Cenobar Trinordis (Part 7)

I am glad to have brought my flashlight. Scorned by my colleagues as a stubborn luddite, I nonetheless owe so much to this one piece of Core technology, that not only does it represent an exception to my aversion, but I carry it with me at all times like a talisman. Given to me as a gift by a woman buried far in my past, it reflects her practical, thorough nature. It is lightweight, compact, and durable. The lamp can remain illuminated for three days before it expends its charge, and even then, it will recharge itself with a single day’s exposure to bright sunlight. The light it sheds is cold and bluish-white, but I have come to rely on its brightness and sharpness. There is always some part of me that thinks of her when I use it, as though she is present in that light, showing me the way.

That cold pragmatic light now sweeps over the interior of the building. I am somehow not surprised to find that it is all one large chamber. There is an eery stillness, order, and cleanliness about the place. A circle of metal chairs adorns the far end of the great hall. Partitions, erected here and there, suggest stations of separate study, research, and discussion. Tables and desks remain intact, but there are no books, equipment, or tools of any kind. It is the work of a single minute to determine the sheer barrenness of this vast room. No clues will be found here, it seems.

As I walk towards one of the three archways leading to the other sections of the building, I remember Phethala’s proclamation, that the building is quite empty. My observations of the main hall would seem to confirm her analysis, yet I feel compelled to be thorough. Perhaps it is the spirit of the flashlight driving me. I enter the first of the inner arches.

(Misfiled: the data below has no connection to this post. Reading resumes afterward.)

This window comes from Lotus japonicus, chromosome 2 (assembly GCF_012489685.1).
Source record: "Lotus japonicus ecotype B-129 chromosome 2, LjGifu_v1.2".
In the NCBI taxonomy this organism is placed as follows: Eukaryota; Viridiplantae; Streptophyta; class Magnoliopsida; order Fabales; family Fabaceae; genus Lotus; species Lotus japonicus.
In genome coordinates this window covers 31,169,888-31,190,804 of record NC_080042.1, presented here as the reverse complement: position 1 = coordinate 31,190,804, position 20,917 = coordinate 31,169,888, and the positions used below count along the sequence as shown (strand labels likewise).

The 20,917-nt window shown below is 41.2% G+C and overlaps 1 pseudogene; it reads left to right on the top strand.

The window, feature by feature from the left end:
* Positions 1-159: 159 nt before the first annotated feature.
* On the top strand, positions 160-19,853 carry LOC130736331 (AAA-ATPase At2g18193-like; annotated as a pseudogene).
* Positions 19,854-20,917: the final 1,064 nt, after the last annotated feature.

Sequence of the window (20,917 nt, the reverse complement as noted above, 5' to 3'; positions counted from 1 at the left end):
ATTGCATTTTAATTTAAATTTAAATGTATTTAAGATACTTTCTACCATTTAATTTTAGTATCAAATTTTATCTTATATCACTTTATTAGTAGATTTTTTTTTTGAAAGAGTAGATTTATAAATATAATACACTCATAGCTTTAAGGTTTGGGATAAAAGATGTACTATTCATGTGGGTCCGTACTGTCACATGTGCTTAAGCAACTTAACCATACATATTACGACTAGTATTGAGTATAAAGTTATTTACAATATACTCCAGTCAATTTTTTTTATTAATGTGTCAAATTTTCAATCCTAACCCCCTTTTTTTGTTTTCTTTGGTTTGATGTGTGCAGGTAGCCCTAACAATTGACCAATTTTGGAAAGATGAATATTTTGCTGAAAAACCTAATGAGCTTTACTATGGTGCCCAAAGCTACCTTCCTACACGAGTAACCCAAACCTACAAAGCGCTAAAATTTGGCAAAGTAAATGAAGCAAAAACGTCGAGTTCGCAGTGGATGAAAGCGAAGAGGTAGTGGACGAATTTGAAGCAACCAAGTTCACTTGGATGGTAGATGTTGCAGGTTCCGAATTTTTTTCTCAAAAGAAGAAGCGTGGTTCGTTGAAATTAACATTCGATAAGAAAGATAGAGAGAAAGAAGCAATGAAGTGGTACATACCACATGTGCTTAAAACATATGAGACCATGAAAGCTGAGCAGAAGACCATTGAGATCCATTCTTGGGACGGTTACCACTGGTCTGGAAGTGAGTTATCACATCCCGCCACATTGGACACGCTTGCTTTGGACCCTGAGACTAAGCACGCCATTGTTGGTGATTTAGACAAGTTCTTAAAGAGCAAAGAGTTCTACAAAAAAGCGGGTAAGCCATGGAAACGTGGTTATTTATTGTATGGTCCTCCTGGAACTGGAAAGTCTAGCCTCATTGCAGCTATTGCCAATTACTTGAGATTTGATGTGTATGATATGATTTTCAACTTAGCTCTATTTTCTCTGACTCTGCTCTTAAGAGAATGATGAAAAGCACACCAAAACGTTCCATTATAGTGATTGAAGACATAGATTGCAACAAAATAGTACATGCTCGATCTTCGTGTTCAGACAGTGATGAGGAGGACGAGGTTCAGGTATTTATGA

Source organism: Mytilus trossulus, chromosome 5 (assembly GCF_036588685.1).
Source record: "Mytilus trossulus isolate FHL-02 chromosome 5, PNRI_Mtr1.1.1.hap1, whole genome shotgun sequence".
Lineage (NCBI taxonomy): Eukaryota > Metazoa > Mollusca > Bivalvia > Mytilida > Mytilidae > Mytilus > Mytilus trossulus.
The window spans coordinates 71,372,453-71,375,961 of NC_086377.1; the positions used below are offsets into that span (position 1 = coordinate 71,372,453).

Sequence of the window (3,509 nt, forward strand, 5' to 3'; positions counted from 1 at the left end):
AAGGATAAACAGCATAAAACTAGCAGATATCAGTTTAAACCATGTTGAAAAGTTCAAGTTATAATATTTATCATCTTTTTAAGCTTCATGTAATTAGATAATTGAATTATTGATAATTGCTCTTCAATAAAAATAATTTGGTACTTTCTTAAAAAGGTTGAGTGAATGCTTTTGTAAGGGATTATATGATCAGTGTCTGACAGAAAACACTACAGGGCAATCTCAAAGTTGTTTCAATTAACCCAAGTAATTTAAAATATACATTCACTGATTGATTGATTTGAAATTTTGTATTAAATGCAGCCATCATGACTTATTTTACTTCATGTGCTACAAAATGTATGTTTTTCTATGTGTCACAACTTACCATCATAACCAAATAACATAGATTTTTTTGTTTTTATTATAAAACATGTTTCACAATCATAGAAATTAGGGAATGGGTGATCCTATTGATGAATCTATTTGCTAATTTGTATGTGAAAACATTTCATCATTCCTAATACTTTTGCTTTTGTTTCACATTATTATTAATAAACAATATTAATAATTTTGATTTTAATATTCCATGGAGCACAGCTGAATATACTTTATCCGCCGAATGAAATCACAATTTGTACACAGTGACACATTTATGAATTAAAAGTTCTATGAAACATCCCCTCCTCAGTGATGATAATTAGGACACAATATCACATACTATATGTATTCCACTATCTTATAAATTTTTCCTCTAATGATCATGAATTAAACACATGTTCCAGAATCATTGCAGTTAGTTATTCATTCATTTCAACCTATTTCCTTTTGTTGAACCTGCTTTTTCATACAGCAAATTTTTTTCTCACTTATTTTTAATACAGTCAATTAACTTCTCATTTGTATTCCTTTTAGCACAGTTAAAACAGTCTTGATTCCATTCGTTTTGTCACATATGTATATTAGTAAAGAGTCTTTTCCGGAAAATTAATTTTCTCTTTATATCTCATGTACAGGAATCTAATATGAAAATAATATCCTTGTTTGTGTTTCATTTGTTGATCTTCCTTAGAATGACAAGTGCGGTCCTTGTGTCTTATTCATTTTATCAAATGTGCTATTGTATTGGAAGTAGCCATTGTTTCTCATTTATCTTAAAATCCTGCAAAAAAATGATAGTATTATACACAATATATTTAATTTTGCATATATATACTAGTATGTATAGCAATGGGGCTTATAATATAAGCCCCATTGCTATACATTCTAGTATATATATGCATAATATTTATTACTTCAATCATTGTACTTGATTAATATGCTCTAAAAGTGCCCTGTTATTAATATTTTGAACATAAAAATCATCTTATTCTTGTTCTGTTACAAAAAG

Before me stretches a passage devoid of furnishings or decor. It is large enough for a vehicle to pass through with room to spare, and I feel small walking the distance. My footfalls echo in the abandoned space, each seeming to mock my futile efforts as an explorer. Light fixtures adorn the ceiling, but I see no reason to search for a lightswitch. I doubt the building still drinks power from the local generator. In any case, my lamp is more than sufficient.

At the opposite end, I find a facility that looks like it would have been used at some point to house animals of a fairly wide variety. Enclosures of every kind, interspersed with sterile laboratories, fill this small dome like a honeycomb. As confusing as the arrangement of rooms and corridors is at first, my sharp mind quickly discerns a pattern to the construction, and before long I have searched every relevant space with efficiency. Aside from the obvious experimentation with animals, no other clue exists. I sigh and hurry back down the corridor to try the other arches.

The second leads me down an identical corridor to a kind of dormitory, where I presume the residents of the Temple slept and maintained themselves. This too is devoid of any clue, save the obvious purpose of its construction. There are shower and washroom facilities, a mess hall, a kitchen, and what appears to be a common room. I spend even less time here than in the laboratories.

The third building appears to have been a storage space. It is the most empty of the three, a disheartening anticlimax to a dull adventure.

I emerge from the Temple expecting to be blinded by the sun, but instead, I see the stately figure of Phethala silhouetted against a dark red sky roiling with ominous towering clouds. Intermittent flashes of yellowy-orange illuminate the cloud banks, shedding a time-delayed, metallic rumble in our general direction. The sound is clearly thunder, but it has a hellish quality to it that sends chills up my spine.

I move up beside her, my eyes moving between the menacing sky and the face of my guide. She is not smiling, but rather appears vaguely concerned. “It is a storm,” she says matter-of-factly.

“We should head back to the colony,” I suggest.

“Not enough time. We will have to stay here until it passes.”

I see no reason to argue with her. I have never before seen a Trinordian concerned about anything.

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archezor

I am a writer.

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